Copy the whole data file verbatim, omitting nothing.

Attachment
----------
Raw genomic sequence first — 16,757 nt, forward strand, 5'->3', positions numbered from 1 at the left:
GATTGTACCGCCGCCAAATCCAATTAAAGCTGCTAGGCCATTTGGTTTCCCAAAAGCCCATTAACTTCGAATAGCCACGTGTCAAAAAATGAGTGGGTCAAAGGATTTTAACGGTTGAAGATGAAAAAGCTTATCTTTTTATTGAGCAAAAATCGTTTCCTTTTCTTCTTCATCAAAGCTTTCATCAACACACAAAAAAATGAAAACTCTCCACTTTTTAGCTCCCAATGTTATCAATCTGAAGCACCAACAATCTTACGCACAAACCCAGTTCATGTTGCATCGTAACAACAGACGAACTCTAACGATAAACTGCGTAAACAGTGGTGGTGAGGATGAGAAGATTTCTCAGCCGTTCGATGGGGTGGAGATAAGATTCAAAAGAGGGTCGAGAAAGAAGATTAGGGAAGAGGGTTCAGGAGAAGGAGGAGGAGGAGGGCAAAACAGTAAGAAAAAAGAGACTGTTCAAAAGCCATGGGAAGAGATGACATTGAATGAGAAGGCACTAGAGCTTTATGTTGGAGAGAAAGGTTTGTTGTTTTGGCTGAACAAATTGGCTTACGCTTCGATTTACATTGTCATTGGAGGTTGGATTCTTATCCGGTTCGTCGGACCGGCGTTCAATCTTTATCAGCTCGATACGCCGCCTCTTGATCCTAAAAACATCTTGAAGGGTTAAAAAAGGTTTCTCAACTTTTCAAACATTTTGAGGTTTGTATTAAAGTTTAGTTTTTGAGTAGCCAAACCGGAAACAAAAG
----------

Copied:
Raw genomic sequence first — 16,757 nt, forward strand, 5'->3', positions numbered from 1 at the left:
GATTGTACCGCCGCCAAATCCAATTAAAGCTGCTAGGCCATTTGGTTTCCCAAAAGCCCATTAACTTCGAATAGCCACGTGTCAAAAAATGAGTGGGTCAAAGGATTTTAACGGTTGAAGATGAAAAAGCTTATCTTTTTATTGAGCAAAAATCGTTTCCTTTTCTTCTTCATCAAAGCTTTCATCAACACACAAAAAAATGAAAACTCTCCACTTTTTAGCTCCCAATGTTATCAATCTGAAGCACCAACAATCTTACGCACAAACCCAGTTCATGTTGCATCGTAACAACAGACGAACTCTAACGATAAACTGCGTAAACAGTGGTGGTGAGGATGAGAAGATTTCTCAGCCGTTCGATGGGGTGGAGATAAGATTCAAAAGAGGGTCGAGAAAGAAGATTAGGGAAGAGGGTTCAGGAGAAGGAGGAGGAGGAGGGCAAAACAGTAAGAAAAAAGAGACTGTTCAAAAGCCATGGGAAGAGATGACATTGAATGAGAAGGCACTAGAGCTTTATGTTGGAGAGAAAGGTTTGTTGTTTTGGCTGAACAAATTGGCTTACGCTTCGATTTACATTGTCATTGGAGGTTGGATTCTTATCCGGTTCGTCGGACCGGCGTTCAATCTTTATCAGCTCGATACGCCGCCTCTTGATCCTAAAAACATCTTGAAGGGTTAAAAAAGGTTTCTCAACTTTTCAAACATTTTGAGGTTTGTATTAAAGTTTAGTTTTTGAGTAGCCAAACCGGAAACAAAAG